New York State Court of Claims

New York State Court of Claims

CALBER v. THE STATE OF NEW YORK, #2000-029-001, Claim No. 93558


No State liability for assault by one prison inmate upon another.

Case Information

Claimant short name:
Footnote (claimant name) :

Footnote (defendant name) :

Third-party claimant(s):

Third-party defendant(s):

Claim number(s):
Motion number(s):

Cross-motion number(s):

Claimant's attorney:
Hubert Calber
Pro Se
Defendant's attorney:
Attorney General for the State Of New YorkBy: Elyse Angelico, Assistant Attorney General
Third-party defendant's attorney:

Signature date:
August 7, 2000
White Plains

Official citation:

Appellate results:

See also (multicaptioned case)

The claimant, appearing
pro se, seeks recovery from the defendant for damages which claimant alleges was the result of negligent supervision of inmates by the Department of Correctional Services. Trial was held at the Sing Sing Correctional Facility (hereinafter Sing Sing) on July 25, 2000.
At trial, the claimant testified that on February 17, 1995, he was assaulted by several inmates while in a stairwell at Sing Sing. Claimant testified that on that date there were approximately 80 inmates moving through the stairwell in transit to their recreation period. Claimant was unable to identify any of the inmates who he alleges were his assailants.

The parties stipulated that the claimant sustained injuries as a result of the assault, specifically, that the claimant received several lacerations and, at the climax of the assault, fell down a flight of stairs and sustained a broken arm. It is noted that the claimant's medical records confirmed the existence of these injuries.

There is no claim in this matter that medical care was not proper or adequate. Rather, claimant alleges that the State of New York violated proper procedure by failing to have a correction officer present at the exact time and place of the assault. Claimant cannot prevail on this theory.

Despite claimant's assertion that the correction officers at Sing Sing did not follow proper state guidelines for safety at the facility on February 17, 1995, claimant submitted no specific rule or regulation which he asserts was violated. Further, by claimant's own testimony, the inmates who engaged in the assault upon claimant were unknown to him at the time and remained unknown to him as of the date of trial.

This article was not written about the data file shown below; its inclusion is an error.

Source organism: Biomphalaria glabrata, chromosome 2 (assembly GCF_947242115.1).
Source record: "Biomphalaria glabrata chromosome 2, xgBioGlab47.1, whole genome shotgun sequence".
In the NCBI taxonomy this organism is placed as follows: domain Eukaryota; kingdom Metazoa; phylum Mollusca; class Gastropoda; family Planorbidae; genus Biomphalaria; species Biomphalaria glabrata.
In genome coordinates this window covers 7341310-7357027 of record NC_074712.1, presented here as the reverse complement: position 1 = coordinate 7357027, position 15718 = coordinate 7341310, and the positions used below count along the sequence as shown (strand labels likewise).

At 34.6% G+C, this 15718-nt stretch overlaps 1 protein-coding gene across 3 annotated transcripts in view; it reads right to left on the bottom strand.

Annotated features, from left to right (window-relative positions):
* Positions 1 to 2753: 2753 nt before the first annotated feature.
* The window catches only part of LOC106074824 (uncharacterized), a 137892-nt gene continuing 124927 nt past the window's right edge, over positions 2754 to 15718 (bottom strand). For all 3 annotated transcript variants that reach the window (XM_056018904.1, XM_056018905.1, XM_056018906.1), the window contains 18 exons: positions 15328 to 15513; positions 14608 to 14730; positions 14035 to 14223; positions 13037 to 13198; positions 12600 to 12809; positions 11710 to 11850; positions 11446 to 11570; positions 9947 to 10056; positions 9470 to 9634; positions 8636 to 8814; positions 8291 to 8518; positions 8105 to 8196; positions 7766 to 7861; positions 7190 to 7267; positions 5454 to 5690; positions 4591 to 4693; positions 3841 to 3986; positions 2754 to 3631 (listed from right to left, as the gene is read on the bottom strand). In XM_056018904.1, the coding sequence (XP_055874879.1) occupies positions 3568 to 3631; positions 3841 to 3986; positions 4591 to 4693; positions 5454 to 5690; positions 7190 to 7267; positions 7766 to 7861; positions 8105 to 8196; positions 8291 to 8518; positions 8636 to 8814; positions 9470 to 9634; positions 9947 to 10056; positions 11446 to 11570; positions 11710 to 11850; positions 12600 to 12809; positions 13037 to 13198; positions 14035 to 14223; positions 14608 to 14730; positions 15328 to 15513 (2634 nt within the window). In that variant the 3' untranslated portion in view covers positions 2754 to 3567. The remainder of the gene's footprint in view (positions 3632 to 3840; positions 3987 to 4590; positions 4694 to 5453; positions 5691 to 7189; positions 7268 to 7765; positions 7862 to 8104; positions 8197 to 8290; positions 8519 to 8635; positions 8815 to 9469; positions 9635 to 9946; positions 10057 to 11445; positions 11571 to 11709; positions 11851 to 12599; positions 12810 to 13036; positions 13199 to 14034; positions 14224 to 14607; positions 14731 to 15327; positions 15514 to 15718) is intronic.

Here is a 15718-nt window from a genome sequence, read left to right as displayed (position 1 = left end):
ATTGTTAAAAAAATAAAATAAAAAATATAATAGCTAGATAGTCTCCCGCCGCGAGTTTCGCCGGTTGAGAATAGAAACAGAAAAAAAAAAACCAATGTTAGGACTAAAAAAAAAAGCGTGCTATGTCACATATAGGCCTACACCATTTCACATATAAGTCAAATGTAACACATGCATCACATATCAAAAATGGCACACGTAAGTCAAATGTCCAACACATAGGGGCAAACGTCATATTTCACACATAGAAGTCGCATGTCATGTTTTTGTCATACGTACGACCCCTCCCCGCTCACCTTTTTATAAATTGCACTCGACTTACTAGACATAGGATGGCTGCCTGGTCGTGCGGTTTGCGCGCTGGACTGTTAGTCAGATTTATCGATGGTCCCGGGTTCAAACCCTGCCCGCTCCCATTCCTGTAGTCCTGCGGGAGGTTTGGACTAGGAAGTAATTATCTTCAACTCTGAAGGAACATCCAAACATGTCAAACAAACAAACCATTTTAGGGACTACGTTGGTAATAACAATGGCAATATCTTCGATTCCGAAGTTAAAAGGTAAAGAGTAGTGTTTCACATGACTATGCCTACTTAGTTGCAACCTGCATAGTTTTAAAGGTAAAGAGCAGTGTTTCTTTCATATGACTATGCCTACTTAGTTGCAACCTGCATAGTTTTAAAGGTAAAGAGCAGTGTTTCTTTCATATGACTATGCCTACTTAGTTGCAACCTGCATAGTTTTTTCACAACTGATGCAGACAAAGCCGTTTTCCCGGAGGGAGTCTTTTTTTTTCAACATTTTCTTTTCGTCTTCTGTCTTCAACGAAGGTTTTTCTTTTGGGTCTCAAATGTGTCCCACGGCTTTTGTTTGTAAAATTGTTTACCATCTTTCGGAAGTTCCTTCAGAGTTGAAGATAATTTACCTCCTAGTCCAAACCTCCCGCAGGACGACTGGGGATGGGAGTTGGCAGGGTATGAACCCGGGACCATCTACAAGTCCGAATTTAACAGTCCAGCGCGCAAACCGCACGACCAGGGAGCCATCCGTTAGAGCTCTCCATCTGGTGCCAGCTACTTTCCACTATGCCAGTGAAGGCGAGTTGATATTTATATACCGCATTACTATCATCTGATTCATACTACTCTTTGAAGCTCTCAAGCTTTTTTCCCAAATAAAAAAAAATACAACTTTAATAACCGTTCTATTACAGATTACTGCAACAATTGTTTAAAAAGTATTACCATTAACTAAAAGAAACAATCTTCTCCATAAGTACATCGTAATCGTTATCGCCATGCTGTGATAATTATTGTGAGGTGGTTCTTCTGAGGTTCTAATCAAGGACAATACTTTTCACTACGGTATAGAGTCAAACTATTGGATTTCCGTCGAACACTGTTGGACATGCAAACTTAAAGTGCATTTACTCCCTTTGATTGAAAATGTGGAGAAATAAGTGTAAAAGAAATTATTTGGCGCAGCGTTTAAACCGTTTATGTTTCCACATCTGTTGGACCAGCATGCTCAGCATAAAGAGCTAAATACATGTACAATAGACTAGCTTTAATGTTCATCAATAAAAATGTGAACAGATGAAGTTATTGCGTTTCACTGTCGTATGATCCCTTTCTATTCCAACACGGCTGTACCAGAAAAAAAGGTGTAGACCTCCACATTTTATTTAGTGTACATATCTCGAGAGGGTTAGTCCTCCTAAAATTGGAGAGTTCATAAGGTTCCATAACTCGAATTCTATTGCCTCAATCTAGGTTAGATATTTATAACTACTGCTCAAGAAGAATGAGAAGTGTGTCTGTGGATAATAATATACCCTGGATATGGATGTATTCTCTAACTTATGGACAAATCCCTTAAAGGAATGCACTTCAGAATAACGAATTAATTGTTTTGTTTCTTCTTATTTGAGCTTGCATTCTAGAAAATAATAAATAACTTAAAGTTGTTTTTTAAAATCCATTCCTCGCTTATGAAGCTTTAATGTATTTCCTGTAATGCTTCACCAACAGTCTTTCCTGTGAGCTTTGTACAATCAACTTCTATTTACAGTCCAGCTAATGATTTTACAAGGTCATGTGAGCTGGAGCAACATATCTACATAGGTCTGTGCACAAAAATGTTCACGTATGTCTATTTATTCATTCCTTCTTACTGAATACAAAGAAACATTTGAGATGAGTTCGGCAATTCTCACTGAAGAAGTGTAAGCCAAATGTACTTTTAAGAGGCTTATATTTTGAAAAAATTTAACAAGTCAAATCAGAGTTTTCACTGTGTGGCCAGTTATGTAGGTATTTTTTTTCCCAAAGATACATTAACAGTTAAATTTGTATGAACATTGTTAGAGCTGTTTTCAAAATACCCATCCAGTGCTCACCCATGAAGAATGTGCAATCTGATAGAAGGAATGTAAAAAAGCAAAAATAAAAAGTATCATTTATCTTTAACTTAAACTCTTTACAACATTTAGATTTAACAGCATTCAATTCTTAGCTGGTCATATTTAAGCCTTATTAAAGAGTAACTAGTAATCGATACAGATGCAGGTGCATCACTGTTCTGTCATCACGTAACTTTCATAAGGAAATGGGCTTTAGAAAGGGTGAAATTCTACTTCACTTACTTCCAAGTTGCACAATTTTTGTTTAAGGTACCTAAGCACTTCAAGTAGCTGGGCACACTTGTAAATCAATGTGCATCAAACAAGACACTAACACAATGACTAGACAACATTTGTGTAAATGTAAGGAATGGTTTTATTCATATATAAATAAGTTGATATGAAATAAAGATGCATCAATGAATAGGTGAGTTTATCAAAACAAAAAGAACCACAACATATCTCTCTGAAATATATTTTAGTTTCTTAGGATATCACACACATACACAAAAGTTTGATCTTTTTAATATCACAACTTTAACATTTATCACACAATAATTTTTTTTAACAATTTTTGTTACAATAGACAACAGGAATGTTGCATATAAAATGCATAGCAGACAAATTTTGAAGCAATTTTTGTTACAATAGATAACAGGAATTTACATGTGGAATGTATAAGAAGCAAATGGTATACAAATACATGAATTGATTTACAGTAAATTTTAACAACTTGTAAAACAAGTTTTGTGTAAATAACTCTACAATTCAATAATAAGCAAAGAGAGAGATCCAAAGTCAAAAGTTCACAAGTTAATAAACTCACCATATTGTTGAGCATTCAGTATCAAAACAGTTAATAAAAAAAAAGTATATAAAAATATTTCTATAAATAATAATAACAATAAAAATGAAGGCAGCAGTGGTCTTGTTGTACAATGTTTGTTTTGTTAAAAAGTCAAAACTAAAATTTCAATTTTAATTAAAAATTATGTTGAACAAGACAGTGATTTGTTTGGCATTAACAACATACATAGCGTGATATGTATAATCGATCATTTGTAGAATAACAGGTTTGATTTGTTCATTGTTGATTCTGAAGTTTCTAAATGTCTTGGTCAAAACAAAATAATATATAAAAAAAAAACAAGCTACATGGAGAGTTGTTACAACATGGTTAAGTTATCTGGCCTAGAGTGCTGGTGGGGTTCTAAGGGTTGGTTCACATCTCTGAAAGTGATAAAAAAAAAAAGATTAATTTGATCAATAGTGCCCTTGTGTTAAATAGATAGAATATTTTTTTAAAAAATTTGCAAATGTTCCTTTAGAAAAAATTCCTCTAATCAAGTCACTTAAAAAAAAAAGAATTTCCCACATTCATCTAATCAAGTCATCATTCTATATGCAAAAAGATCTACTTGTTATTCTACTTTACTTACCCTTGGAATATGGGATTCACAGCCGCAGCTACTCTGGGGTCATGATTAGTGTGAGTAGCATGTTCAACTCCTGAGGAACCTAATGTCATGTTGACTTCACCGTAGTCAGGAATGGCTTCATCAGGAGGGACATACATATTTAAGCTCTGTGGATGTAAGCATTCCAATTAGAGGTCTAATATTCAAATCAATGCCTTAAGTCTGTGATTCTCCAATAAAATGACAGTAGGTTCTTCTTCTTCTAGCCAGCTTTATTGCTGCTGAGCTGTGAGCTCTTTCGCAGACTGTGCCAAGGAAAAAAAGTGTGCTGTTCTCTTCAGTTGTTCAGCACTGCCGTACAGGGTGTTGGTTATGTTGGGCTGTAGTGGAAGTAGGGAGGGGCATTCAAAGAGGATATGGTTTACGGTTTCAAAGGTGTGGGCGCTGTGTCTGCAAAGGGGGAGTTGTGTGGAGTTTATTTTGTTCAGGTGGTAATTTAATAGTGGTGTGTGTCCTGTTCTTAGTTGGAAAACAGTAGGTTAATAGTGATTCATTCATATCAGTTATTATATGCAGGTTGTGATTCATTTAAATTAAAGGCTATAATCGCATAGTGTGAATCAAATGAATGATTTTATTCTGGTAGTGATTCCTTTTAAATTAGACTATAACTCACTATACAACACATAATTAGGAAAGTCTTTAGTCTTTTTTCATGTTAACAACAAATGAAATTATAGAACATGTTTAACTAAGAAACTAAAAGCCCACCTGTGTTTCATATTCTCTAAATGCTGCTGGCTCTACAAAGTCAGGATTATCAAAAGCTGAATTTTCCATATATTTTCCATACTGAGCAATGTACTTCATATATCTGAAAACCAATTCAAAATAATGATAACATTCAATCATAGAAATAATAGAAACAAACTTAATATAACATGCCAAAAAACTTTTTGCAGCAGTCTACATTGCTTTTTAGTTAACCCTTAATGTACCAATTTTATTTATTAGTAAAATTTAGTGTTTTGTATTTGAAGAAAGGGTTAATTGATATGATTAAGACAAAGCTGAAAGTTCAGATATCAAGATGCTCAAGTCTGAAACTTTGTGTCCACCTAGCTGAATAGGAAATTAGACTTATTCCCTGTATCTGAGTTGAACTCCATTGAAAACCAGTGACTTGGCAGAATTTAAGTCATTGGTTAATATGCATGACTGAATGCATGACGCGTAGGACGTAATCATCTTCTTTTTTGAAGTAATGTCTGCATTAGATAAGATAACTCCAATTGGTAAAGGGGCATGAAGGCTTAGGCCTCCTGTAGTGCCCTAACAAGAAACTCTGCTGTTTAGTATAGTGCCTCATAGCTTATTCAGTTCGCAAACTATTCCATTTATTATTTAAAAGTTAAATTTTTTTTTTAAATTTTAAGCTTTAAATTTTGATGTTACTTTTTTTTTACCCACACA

While the State must provide inmates reasonable protection against foreseeable risks of attack by other inmates,
(Blake v State of New York, 259 AD2d 878; Sebastiano v State of New York, 112 AD2d 562) the State is not an insurer of the safety of inmates, and the fact that an assault occurs does not give rise to the inference of negligence (Sebastiano v State of New York, supra).
In order to establish liability on behalf of the State, an inmate claimant must allege and prove one of the following grounds:
(1) the victim was a known risk and the State failed to provide reasonable protection (see, Sebastiano v State of New York, supra); (2) the State had notice that the assailant was dangerous and refused to take the proper precautions (see, Littlejohn v State of New York, 218 AD2d 833; Wilson v State of New York, 36 AD2d 559); or (3) the State had ample notice and the latitude to mediate and failed to act (see, Huertas v State of New York, 84 AD2d 650).
In view of claimant's own testimony that: (1) the assault occurred without warning, and (2) it occurred at the hands of unknown assailants, it is impossible to find that the claimant was a known risk, that the assailants were dangerous, or that the State had notice that the attack would occur or was likely to occur.

The case law with respect to the State's duty to protect its inmates has been quite clearly distilled. Absent evidence that the attack was foreseeable or that segregation of the assailant was warranted under the prison rules, the State is not liable to an inmate for damages incurred as a result of an unprovoked attack by a fellow inmate (
Padgett v State of New York, 163 AD2d 914, lv denied 76 NY2d 711). Absent any evidence of improper supervision or a threat to claimant, an assault upon an inmate by unknown assailants neither establishes defendant's breach of duty nor a duty owing to claimant (see, Mochen v State of New York, 57 AD2d 719; Van Barneveld v State of New York, 35 AD2d 900). We find no State negligence as unremitting supervision is not required (Colon v State of New York, 209 AD2d 842, 844).
Based upon the evidence presented, we find and conclude that while claimant was assaulted and sustained various injuries, he has failed to establish, by a preponderance of the credible evidence, that the State was negligent in failing to properly supervise the inmates. Claimant offered only his bare belief that Department of Correctional Services regulations were violated by the officers on duty, and such belief is insufficient to establish liability.

Therefore, based upon the foregoing, the claim is dismissed. All motions made at trial, upon which the Court reserved decision, are now hereby denied. The Chief Clerk is directed to enter judgment accordingly.

August 7, 2000
White Plains, New York

Judge of the Court of Claims